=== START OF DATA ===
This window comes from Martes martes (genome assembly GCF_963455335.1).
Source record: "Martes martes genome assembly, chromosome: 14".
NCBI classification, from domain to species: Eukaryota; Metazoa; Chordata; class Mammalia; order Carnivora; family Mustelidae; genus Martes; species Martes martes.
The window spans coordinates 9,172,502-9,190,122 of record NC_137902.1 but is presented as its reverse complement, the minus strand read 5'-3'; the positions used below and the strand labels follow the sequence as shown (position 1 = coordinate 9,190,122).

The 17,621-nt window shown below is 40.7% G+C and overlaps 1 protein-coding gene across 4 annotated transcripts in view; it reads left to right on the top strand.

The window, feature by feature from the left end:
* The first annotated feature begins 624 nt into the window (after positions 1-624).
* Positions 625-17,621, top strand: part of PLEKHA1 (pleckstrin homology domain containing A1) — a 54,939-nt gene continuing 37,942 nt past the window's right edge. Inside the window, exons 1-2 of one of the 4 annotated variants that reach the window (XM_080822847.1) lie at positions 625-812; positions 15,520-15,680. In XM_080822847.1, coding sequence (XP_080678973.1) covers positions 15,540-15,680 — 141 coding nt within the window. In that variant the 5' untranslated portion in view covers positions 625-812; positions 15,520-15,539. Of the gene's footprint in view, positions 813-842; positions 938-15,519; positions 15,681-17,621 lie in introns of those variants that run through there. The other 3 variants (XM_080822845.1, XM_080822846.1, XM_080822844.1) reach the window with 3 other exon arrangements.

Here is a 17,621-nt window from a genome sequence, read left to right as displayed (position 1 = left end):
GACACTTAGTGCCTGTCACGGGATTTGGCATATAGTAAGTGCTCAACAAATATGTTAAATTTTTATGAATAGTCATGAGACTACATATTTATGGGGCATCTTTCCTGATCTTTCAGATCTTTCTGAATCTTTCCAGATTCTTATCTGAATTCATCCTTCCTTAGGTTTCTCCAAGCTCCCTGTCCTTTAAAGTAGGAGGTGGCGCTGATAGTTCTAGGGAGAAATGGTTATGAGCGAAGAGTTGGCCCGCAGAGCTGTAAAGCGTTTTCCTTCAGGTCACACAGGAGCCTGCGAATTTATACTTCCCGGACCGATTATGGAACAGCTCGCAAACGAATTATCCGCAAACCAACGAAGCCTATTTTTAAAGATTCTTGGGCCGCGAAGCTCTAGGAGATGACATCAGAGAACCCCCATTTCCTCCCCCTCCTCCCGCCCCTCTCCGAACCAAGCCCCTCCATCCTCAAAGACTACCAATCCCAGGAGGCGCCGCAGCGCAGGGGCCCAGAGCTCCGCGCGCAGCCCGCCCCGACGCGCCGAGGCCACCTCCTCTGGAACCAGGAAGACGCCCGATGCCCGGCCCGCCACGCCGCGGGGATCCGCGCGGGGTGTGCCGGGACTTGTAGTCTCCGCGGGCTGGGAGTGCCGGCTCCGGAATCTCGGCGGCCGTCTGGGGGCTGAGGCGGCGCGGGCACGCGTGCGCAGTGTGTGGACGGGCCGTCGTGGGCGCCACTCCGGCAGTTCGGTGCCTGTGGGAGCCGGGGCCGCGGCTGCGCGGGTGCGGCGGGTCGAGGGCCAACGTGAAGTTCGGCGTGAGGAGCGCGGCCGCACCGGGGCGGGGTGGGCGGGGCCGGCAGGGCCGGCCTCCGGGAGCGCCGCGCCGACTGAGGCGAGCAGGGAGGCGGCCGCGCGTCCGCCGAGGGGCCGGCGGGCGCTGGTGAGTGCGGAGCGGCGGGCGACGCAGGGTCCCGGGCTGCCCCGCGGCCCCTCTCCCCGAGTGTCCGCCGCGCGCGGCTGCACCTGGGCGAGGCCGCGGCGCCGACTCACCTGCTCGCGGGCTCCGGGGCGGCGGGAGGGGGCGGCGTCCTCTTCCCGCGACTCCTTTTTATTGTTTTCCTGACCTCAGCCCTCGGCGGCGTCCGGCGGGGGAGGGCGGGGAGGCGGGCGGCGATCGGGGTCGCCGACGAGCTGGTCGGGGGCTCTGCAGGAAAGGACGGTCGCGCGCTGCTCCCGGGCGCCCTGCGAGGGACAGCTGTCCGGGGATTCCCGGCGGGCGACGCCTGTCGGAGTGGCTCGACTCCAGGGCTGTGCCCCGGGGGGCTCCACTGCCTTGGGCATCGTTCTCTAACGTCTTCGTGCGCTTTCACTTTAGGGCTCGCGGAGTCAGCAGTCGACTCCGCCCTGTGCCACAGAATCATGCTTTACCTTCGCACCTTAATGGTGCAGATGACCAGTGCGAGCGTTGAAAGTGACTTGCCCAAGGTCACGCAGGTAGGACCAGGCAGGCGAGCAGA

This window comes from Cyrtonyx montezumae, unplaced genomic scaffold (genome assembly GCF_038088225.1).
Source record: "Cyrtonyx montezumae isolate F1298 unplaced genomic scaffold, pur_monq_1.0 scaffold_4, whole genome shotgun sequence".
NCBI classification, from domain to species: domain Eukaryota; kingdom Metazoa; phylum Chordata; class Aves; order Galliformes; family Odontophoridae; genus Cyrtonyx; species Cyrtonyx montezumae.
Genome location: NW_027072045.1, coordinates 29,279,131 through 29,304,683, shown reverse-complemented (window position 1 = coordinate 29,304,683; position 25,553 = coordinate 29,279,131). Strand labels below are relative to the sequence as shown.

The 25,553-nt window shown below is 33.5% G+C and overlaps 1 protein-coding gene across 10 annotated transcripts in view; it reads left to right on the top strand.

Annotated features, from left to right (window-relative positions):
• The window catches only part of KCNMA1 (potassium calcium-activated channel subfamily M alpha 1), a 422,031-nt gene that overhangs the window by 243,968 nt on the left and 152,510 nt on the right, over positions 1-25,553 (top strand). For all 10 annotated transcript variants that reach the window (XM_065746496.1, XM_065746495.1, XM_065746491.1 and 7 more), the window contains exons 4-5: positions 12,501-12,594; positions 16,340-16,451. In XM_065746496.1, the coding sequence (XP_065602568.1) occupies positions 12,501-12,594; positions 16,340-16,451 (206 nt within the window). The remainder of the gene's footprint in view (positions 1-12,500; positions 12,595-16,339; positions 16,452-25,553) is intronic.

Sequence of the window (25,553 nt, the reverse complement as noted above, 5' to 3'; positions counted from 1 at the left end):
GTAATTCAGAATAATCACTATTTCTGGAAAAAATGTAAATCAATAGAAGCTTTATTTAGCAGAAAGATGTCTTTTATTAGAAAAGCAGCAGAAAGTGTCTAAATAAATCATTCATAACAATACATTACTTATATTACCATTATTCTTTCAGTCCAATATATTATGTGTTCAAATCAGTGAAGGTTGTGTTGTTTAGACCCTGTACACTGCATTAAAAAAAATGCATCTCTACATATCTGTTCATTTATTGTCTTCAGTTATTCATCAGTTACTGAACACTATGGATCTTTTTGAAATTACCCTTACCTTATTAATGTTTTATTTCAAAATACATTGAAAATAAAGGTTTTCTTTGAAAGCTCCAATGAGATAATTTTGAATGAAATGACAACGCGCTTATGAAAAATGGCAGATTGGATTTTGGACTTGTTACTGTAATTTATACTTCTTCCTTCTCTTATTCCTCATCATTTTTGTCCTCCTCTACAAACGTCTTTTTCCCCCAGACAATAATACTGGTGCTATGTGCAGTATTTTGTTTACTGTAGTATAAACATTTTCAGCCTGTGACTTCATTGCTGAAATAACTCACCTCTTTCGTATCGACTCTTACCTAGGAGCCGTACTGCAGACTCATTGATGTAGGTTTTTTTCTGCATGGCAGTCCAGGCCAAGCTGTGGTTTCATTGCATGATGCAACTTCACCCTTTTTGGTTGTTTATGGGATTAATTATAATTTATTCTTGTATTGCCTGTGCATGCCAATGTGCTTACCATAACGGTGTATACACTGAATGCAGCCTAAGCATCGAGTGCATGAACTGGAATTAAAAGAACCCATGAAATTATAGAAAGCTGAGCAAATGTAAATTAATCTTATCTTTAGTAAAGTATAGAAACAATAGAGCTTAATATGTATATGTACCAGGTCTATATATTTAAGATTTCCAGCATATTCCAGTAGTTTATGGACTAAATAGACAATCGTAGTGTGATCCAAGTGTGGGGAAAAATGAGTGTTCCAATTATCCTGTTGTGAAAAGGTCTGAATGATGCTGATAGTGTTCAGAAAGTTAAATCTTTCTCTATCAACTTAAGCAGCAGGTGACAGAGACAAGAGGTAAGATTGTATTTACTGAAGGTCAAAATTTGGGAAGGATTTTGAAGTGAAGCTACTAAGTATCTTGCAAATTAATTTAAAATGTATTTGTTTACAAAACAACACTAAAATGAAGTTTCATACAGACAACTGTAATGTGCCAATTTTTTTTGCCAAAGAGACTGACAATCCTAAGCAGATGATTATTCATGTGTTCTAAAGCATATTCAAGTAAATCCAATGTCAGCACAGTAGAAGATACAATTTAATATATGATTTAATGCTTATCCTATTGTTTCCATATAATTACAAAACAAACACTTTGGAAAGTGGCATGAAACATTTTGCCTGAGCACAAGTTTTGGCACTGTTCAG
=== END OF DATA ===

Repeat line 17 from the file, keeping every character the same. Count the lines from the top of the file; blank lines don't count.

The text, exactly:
• The window catches only part of KCNMA1 (potassium calcium-activated channel subfamily M alpha 1), a 422,031-nt gene that overhangs the window by 243,968 nt on the left and 152,510 nt on the right, over positions 1-25,553 (top strand). For all 10 annotated transcript variants that reach the window (XM_065746496.1, XM_065746495.1, XM_065746491.1 and 7 more), the window contains exons 4-5: positions 12,501-12,594; positions 16,340-16,451. In XM_065746496.1, the coding sequence (XP_065602568.1) occupies positions 12,501-12,594; positions 16,340-16,451 (206 nt within the window). The remainder of the gene's footprint in view (positions 1-12,500; positions 12,595-16,339; positions 16,452-25,553) is intronic.